Friday, April 24, 2009
Thursday, April 23, 2009
Moms who spend part of their pregnancies vomiting and nauseated can take heart: Canadian research suggests they might actually have a smarter baby.
Researchers at Toronto's Hospital for Sick Children's Motherisk Program have discovered that morning sickness appears to be linked to enhanced neurodevelopment of the fetus.
While previous studies have focused on how pregnancy queasiness affects the outcomes of pregnancies, this is the first study to look at the long-term effects of the nausea on the cognitive skills of the babies that result.
For the study, 121 pregnant women were recruited between 1998 and 2003 through a morning sickness hotline run by the Motherisk program. Participants were split into three groups: mothers who experienced morning sickness and were treated with diclectin (a drug used to treat nausea and vomiting during pregnancy); those who experienced morning sickness and did not take diclectin; and those who did not experience morning sickness.
The intelligence and behaviour of the children of those pregnancies were then assessed when the kids were three years old and seven years old. The kids were given age-appropriate psychological tests, including measures of intelligence and behaviour.
Other factors such as mother's IQ, number of cigarettes smoked per day, alcohol consumption and socioeconomic status were also taken into account.
The study found that all children across the three groups scored within the normal ranges for neurodevelopmental outcome. But the children of women with morning sickness scored higher on performance IQ, verbal fluency, phonological processing and numerical memory.
Remarkably, the more severe the morning sickness, the more likely the children were to earn higher scores, the researchers found. They noted that maternal IQ also played a role in the outcome.
The results appear in the online edition of The Journal of Pediatrics.Source
Wednesday, April 22, 2009
In the cover story for the May issue of InStyle, mom-of-two Jennifer Garner offers a glimpse at what life is like behind closed doors for her famous family of four. The 37-year-old actress says it’s the “morning combo” of nursing 3-month-old Seraphina Rose Elizabeth and readying 3-year-old Violet Anne for preschool which proves to be the biggest challenge.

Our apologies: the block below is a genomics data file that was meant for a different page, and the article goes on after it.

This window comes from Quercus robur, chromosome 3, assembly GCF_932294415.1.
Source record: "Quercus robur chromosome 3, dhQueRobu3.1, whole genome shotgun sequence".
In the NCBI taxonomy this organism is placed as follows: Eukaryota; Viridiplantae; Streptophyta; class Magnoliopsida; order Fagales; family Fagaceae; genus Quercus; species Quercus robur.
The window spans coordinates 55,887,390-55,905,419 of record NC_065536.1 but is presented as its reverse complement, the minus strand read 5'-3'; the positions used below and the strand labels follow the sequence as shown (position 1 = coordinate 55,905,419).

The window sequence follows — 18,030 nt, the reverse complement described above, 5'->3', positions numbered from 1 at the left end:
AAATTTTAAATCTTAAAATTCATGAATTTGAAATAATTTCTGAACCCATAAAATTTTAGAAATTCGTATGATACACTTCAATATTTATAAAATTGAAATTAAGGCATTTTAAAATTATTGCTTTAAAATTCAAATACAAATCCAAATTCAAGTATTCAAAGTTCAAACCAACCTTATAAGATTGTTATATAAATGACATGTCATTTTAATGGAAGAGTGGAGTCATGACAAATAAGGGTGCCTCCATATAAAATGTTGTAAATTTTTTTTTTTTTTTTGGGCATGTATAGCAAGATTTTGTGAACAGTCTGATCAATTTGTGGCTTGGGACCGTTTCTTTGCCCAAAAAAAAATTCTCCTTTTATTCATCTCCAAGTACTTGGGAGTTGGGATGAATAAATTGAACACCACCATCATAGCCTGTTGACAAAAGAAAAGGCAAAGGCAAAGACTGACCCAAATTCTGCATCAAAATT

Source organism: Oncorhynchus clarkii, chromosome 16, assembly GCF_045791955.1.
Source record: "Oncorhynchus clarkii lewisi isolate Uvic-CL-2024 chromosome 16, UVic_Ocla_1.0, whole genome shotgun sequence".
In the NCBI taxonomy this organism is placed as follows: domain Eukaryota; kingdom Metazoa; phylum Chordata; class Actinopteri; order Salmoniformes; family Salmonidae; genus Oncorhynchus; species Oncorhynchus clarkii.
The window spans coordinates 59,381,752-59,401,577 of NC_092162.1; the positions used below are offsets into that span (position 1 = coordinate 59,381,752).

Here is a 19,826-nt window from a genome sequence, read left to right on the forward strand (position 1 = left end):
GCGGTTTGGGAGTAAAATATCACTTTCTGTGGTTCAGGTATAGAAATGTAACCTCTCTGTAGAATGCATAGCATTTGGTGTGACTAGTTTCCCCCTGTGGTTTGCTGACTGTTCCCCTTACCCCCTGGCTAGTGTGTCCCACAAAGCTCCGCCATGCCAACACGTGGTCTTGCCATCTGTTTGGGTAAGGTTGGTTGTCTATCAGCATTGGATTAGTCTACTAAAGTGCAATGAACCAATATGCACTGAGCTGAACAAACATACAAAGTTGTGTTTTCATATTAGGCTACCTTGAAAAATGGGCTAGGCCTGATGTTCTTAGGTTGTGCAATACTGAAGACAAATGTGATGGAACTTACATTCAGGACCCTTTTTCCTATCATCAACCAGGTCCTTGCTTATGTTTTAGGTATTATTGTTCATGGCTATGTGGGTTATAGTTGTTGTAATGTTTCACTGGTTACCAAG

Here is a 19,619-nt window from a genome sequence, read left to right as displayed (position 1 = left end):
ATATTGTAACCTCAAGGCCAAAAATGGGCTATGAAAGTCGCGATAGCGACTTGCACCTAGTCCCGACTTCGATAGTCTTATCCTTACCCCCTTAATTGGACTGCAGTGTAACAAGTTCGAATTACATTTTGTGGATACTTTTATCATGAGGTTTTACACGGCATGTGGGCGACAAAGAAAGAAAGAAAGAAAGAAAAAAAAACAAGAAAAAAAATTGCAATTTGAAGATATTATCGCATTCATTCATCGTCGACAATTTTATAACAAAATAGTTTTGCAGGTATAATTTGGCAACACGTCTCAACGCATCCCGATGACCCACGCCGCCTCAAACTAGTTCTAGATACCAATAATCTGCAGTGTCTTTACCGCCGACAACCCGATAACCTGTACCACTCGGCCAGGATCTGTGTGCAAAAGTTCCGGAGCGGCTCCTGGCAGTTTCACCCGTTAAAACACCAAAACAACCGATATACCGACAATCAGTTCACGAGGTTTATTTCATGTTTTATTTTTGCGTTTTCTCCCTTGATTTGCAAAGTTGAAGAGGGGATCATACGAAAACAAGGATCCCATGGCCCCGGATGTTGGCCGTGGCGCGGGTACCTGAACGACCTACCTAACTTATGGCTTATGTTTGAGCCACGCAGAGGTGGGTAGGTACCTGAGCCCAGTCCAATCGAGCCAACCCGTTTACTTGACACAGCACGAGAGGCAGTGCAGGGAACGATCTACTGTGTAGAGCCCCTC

Needless to say sleep has been hard to come by since Sera, as they call her, arrived but the couple are savoring every moment with their latest addition. Jennifer seems particularly smitten. “I’m so sure of her sweetness as a person,” the Ghosts of Girlfriends Past star says. “We’ve only known her for a few months, but she’s taught me that there’s an innate goodness in people that’s real, and it’s there from birth.” Violet has also had a profound impact on her mom; Jennifer credits her older daughter with teaching her “to slow down and appreciate things.”
“Once, when she was 6-months-old, I was nursing her and kind of in a hurry. I was impatient, and she was really taking her time, just staring at the ceiling. So I looked up, and the way the light was playing on the ceiling was so beautiful. I wouldn’t have noticed that on my own.”
Jennifer and Ben hadn’t decided on a moniker when she entered the hospital to deliver, but Violet had already voiced her approval of the name ‘Sarah.’ “When the baby was born, she was so angelic,” Jennifer recalls. “Seraphina means angel, and it exists in several languages. It’s Hebrew, but it’s found in many cultures — which we liked.” Even though the girls peacefully co-exist, Jennifer says she still struggles to reconcile the demands of a newborn with the demands of a toddler.
“[Violet] has the normal 3-year-old meltdowns. When you’re breastfeeding one and the other is crying, you think, ‘Huh…I don’t know what to do.’”
One thing Jennifer says she won’t demand of herself is an unnatural, accelerated return to her pre-baby size. Six weeks after Sera’s birth, she needed to undergo a fitting for re-shoots of the film This Side of the Truth. The costumers who visited her home “were just tripping over baby stuff left and right,” Jennifer recalls. “There wasn’t a square foot of floor that didn’t have baby gear on it.” Jennifer weighed 20 pounds more than she did when the film — due out in September — was originally shot, but if she was nervous about the baby weight issue, she isn’t showing it.
“It is what it is. I would think I looked appropriate for someone who had a baby six weeks before. What am I going to do, not eat?”Source
Monday, April 20, 2009
Ellen Pompeo and her husband, Chris Ivery, are expecting their first child.
"It's great news," says Pompeo's rep. "They're ecstatic."
The Grey's Anatomy star, 39, and Ivery, 41, a music producer, were married by New York City Mayor Michael Bloomberg in a private ceremony in November 2007. The couple met while grocery shopping in 2003 and began dating six months later.
Pompeo, who's recently been spotted shopping for baby gear, is not the only Seattle Grace doctor having a baby in real life. Her costar Chyler Leigh (who plays her sister) is expecting her third child, a girl, in May.
Congrats to the Pompeo-Ivery family!Source